[PS4Blog.net Interview] Blue Rider | PS4Blog.net
Blue Rider is out on PlayStation 4, and we’re having a lot of fun with the game for our review. We got in touch with indie studio Ravagan to talk about the game’s development and its release on Sony’s home console, so be sure to check it out!
PS4Blog: Hi! Welcome to PS4blog.net. Could you please present yourself to our readers and let them know a bit about who you are and what you do?
Hi! Thank you. My name is Daniel Igarza, CEO for Ravagan. We are a game-development team from Argentina. We’ve been involved in the game industry for a decade now, providing worldwide companies with art outsourcing services, but we didn’t start to develop our own games until a couple of years ago. We felt it was time to pour all the knowledge we’ve gathered throughout our many years of work into a product of our own. The result of all this Blue Rider, and this is just the beginning!
PS4B: Blue Rider, a game that pays homage to the old-school shoot ’em up classics is now on PlayStation 4. How would you describe the game and its features?
As you just did: an homage to the old-school shoot-em-up genre. Our core team is mostly formed by PC/Console veterans who miss a lot the arcade feel of old action games; that’s why we’ve decided to go for a game like this.
Blue Rider is, above all, what a real arcade release is meant to be: a very simple yet challenging game. We describe it as an “easy-to-play, hard-to-beat” game. We didn’t focus on characters or storyline – we just put our everything into the mechanics and graphics. It’s 100% an arcade game: as soon as you grab the controller, you’re already playing. And it’s also so intuitive that you won’t need to learn how to do it. However, you’ll discover many things during your gameplay sessions!
PS4B: When did you start working on Blue Rider? How long was the development process for the game for its eventual release on Sony’s home console?
The project started in January 2015. By April, we already had a playable prototype, and the game was completed and running on PC by the end of November. So, we managed to complete a game in just 11 months, with a very small team of 4-6 people. It would have been a bad idea to publish our game during the “end of the year” season, since we’d be going up against a ton of big releases. We therefore decided to wait until March 2016 to do so. We got greenlit on Steam in only eight days, so the process was really fast and easy.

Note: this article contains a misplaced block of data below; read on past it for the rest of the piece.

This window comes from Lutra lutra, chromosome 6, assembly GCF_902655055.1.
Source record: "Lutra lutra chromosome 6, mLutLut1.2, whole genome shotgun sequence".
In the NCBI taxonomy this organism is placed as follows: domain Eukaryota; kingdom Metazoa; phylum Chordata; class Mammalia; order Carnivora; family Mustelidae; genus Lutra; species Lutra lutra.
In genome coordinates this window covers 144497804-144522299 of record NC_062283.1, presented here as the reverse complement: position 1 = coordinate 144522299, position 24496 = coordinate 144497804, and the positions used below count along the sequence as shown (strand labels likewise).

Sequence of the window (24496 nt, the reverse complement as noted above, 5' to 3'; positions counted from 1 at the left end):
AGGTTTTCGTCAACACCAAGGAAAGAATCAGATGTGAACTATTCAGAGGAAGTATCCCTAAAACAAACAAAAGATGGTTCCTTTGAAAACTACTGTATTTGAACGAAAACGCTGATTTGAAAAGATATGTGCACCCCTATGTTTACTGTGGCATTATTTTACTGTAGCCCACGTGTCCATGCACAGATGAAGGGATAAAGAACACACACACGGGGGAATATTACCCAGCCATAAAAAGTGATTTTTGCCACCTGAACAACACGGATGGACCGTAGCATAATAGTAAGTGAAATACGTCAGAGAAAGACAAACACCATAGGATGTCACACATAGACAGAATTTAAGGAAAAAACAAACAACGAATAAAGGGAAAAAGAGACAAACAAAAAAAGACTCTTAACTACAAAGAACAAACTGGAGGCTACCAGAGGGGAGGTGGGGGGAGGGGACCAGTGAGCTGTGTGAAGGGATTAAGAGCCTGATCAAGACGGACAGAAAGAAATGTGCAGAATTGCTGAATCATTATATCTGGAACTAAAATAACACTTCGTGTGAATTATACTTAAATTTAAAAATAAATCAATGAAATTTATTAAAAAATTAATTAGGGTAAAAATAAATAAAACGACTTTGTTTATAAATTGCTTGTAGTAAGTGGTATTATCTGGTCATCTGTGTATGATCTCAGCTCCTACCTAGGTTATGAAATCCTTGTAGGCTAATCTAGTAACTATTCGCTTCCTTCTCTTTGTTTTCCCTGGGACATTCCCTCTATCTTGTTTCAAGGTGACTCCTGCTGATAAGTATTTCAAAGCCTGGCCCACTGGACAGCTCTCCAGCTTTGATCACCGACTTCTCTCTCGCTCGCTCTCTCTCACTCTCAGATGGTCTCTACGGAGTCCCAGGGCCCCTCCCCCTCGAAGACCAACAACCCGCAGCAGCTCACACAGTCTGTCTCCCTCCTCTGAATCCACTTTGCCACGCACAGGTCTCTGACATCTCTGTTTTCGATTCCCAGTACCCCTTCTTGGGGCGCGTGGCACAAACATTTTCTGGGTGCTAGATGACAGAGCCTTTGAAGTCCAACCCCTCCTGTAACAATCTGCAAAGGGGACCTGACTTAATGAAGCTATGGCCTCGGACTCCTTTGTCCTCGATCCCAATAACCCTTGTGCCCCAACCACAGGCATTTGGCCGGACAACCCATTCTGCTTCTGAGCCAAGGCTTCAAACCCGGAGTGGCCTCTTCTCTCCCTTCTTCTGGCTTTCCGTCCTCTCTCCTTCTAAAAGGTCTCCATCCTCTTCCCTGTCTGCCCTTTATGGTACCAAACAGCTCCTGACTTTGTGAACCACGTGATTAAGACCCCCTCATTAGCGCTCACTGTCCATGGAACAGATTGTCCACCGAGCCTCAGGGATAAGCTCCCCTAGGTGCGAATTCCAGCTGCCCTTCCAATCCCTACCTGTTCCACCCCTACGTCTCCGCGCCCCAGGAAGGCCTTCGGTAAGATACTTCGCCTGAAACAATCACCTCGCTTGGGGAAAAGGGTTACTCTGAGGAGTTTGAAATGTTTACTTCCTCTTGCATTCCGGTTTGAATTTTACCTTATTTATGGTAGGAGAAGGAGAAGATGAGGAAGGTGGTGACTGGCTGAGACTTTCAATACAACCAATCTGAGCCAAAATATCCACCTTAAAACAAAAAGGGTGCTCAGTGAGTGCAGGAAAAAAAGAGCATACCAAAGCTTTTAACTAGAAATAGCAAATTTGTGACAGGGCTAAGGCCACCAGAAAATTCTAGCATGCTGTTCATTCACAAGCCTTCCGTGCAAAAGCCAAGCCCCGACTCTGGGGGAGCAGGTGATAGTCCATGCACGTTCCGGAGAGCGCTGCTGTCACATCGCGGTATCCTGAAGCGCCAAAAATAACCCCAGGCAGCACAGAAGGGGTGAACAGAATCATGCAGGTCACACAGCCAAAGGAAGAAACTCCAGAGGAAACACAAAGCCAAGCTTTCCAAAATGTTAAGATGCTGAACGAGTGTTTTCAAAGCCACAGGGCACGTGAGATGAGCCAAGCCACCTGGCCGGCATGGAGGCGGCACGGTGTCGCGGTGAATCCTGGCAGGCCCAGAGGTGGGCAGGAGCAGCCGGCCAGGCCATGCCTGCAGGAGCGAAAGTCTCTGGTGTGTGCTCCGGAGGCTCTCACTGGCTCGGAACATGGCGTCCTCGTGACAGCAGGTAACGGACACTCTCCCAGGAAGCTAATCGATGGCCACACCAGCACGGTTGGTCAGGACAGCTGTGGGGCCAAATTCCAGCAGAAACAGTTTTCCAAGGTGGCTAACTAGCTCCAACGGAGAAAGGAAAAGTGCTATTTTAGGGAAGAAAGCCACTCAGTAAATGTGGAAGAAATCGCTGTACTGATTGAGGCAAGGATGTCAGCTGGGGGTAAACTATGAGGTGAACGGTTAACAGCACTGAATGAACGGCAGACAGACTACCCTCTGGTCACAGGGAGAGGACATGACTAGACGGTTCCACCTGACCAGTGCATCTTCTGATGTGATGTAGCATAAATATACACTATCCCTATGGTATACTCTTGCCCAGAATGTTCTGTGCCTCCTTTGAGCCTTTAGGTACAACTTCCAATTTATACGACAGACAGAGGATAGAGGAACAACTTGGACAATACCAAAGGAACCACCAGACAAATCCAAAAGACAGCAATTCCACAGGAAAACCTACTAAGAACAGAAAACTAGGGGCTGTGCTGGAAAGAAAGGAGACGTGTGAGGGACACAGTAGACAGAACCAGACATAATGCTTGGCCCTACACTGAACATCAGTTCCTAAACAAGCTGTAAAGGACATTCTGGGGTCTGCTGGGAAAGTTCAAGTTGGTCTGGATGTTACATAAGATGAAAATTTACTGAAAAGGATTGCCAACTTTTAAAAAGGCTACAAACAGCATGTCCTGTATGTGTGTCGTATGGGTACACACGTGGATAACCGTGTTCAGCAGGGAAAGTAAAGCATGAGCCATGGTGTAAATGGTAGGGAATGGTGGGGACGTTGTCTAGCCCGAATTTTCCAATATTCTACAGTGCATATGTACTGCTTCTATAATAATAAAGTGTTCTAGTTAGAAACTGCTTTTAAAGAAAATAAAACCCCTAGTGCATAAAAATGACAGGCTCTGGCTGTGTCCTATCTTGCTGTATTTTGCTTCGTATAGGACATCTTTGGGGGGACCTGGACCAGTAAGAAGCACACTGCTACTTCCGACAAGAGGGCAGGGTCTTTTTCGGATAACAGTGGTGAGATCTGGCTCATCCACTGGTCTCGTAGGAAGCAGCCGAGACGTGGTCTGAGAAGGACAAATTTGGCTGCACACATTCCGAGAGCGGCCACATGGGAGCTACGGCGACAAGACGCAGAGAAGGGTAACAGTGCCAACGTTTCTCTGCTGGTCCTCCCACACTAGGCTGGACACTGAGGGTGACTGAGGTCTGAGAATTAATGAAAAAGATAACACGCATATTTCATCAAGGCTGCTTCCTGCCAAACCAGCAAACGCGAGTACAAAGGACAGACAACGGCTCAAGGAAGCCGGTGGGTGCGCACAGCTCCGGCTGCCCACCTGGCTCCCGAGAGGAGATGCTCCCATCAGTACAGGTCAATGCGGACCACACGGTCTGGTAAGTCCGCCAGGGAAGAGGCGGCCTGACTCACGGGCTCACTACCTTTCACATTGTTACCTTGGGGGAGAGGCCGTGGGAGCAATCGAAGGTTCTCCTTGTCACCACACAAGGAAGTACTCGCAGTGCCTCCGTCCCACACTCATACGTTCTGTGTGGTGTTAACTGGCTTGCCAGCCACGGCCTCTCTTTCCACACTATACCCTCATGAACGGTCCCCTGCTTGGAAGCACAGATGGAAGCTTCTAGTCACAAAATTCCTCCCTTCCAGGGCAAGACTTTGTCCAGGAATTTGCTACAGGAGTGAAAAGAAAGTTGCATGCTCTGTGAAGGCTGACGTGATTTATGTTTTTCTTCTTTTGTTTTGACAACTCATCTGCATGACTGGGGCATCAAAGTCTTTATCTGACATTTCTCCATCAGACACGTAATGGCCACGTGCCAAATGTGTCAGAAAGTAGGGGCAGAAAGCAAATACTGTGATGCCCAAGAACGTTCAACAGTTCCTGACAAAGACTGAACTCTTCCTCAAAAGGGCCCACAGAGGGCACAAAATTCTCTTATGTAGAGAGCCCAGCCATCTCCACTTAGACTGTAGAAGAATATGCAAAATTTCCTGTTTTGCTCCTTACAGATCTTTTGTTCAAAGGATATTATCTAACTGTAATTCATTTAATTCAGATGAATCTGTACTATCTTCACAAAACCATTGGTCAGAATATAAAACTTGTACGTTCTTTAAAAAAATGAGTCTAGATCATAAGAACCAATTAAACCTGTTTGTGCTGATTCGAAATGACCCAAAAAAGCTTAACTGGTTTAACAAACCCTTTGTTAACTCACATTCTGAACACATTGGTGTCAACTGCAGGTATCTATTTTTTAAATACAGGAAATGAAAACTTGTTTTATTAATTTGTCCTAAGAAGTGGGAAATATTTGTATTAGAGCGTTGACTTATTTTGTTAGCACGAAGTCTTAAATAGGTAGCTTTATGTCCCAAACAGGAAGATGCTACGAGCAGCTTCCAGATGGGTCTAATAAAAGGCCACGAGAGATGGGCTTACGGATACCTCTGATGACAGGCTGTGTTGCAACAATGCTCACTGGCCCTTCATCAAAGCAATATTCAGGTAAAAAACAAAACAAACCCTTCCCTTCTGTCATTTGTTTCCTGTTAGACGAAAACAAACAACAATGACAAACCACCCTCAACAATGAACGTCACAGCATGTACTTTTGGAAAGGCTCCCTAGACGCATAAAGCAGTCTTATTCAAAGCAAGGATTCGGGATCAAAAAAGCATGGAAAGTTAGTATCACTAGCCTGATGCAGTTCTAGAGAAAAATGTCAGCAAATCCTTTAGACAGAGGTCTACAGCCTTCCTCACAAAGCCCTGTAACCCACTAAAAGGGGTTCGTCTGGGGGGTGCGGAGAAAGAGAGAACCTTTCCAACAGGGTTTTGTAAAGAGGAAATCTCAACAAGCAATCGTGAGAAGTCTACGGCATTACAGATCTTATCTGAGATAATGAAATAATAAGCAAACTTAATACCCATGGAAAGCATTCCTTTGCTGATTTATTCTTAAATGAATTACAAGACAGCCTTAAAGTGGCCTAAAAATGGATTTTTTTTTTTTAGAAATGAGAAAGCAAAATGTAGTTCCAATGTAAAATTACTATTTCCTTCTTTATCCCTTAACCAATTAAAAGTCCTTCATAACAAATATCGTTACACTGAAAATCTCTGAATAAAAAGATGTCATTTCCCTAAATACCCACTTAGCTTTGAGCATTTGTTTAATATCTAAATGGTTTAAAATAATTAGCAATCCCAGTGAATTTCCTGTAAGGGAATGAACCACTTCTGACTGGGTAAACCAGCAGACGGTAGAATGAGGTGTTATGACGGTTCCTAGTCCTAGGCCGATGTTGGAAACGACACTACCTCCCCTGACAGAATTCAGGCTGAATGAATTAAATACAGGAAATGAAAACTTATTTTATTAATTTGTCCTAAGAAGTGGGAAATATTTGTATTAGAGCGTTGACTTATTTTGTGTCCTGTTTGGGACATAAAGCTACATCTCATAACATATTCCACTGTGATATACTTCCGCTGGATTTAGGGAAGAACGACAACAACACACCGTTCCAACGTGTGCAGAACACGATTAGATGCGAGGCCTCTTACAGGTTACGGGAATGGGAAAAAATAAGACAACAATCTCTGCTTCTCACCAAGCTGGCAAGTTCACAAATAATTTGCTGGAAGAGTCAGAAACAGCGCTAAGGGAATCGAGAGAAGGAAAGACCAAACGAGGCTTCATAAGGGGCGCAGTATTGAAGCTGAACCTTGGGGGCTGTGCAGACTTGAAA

And when we got our PS4 and Xbox One development kits, porting our game to consoles was very easy as well. But porting is only part of the equation, as there are many other things involved in the process (certifications, ratings, QA, promo material), and that took a lot of time to complete.
Blue Rider is now finally available in the Americas and in Europe, and we’re thrilled about it!
PS4B: How many hours will it take someone to complete all stages in the game?
So far, we’ve calculated that it will take an average player around 20-30 hours to beat the game for the first time. After that (once you’ve learned how to beat each of the nine final bosses), you can probably finish the whole game (from start to finish) in an hour… and unlock trophies and achievements as you go!
PS4B: Considering the genre for Blue Rider, what are you doing to extend replay value for this release?
Although we consider Blue Rider to be a very replayable game, we understand that completing all the nine stages is what makes it challengingly fun. I know it’s a very personal point of view, but I really love games that aren’t very replayable, but that end up being one hell of a ride after playing them once!
But for this one, there are plenty of hidden objects and strategies in the game that players might be willing to discover.
PS4B: Are you thinking of working on extra stages for the game to make them available as DLC?
No. In any case, new features would appear as free updates.
Honestly, we’ve also decided to develop Blue Rider because it was (among many other ideas we’ve had) the ideal project to prove ourselves as 100% independent developers/publishers, due to the game’s simplicity.
Adding multiplayer, RPG or online features to it would have increased the production line a lot, and our mission was to complete our first game in less than a year. And we succeeded greatly! We couldn’t be prouder of the results.
Now we go for more…
PS4B: And now our time is up. Would you like to add anything else before we go?
Releasing a game on consoles is a personal dream we’ve kept since childhood. I’m afraid we still haven’t realized entirely how important this game is to our personal lives and careers. It’s one of those personal victories that, once achieved, there’s no way back. We’re all very excited about what’s next to come.
Thank you so much for your interest and time.